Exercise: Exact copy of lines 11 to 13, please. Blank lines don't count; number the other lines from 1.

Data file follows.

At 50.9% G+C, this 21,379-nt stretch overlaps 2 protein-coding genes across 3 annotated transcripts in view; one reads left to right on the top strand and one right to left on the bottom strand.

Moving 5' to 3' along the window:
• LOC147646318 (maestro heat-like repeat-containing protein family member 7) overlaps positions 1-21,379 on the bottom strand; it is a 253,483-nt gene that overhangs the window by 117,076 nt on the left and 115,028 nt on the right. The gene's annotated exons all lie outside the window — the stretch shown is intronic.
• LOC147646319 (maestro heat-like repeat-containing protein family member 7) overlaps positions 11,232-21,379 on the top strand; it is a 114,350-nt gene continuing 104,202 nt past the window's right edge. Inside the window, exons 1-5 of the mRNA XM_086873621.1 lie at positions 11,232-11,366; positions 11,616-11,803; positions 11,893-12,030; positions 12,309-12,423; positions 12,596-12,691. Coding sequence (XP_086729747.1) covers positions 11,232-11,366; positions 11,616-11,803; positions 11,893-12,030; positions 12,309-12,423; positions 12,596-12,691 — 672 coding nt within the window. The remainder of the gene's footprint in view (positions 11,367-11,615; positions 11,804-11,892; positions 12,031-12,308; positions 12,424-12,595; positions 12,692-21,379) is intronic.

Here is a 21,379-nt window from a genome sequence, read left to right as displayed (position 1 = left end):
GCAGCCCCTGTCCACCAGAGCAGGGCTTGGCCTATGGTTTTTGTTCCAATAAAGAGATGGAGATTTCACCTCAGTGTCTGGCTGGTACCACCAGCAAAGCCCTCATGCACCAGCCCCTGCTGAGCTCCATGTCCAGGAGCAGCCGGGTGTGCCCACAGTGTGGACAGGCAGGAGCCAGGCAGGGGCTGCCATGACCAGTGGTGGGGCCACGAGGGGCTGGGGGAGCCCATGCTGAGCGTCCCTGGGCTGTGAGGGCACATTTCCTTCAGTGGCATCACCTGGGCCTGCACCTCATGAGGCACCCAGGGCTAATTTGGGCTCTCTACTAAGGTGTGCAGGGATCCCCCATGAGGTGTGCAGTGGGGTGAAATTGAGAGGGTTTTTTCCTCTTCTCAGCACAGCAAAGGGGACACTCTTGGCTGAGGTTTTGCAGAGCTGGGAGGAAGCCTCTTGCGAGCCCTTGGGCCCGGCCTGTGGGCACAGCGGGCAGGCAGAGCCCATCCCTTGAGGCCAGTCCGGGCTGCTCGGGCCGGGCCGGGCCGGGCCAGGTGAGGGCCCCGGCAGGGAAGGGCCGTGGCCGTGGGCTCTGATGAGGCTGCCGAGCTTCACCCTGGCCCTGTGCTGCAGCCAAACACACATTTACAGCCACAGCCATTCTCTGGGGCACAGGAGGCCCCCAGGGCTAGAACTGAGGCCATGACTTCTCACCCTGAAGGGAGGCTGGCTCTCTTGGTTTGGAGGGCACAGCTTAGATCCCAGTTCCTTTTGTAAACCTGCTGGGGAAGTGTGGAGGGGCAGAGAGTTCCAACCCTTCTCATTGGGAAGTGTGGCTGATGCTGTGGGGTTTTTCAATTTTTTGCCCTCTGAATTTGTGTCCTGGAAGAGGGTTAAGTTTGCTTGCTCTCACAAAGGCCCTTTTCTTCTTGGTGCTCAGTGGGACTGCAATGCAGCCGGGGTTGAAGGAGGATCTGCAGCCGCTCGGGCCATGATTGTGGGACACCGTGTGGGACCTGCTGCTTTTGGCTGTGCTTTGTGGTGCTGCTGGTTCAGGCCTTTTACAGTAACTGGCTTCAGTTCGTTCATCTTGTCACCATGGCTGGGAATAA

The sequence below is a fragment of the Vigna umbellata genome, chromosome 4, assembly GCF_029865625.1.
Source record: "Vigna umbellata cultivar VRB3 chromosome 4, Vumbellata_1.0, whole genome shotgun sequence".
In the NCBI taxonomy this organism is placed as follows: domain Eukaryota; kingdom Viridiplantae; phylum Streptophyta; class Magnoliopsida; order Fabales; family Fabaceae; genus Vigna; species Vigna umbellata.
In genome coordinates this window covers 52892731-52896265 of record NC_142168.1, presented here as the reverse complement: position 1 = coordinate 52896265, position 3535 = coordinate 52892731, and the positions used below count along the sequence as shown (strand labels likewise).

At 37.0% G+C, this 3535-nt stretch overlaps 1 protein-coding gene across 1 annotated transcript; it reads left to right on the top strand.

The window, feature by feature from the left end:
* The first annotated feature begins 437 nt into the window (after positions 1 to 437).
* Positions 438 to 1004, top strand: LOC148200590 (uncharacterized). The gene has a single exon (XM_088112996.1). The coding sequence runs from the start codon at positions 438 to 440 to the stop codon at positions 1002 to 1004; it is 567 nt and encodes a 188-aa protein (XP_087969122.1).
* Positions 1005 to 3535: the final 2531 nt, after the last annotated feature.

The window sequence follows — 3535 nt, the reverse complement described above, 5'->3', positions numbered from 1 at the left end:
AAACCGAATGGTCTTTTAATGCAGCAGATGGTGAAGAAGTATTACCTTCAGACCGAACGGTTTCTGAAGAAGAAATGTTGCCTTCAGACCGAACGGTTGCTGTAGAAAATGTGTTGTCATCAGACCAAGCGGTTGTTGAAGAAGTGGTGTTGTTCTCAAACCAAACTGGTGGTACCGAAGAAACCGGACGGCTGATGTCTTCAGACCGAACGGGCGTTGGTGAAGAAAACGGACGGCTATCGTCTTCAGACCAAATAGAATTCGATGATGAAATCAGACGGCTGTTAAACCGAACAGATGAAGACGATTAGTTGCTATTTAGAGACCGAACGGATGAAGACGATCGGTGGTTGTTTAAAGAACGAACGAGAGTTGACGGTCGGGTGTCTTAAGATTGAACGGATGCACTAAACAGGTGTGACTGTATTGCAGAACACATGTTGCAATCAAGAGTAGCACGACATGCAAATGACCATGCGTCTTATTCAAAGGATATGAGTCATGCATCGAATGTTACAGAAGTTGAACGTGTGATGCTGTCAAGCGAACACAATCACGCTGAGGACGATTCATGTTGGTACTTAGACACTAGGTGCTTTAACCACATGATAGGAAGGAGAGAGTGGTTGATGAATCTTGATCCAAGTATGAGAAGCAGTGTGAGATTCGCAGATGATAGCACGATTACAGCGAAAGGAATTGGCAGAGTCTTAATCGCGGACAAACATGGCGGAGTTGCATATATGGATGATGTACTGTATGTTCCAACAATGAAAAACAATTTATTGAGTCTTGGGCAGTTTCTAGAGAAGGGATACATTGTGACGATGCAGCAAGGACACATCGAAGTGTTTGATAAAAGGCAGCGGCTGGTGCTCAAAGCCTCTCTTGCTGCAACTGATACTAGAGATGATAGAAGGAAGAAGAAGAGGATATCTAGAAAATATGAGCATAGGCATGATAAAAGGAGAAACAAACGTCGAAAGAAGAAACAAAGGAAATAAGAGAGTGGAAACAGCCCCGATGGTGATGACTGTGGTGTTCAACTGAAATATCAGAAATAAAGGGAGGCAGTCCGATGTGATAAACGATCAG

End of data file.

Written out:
At 37.0% G+C, this 3535-nt stretch overlaps 1 protein-coding gene across 1 annotated transcript; it reads left to right on the top strand.

The window, feature by feature from the left end:
* The first annotated feature begins 437 nt into the window (after positions 1 to 437).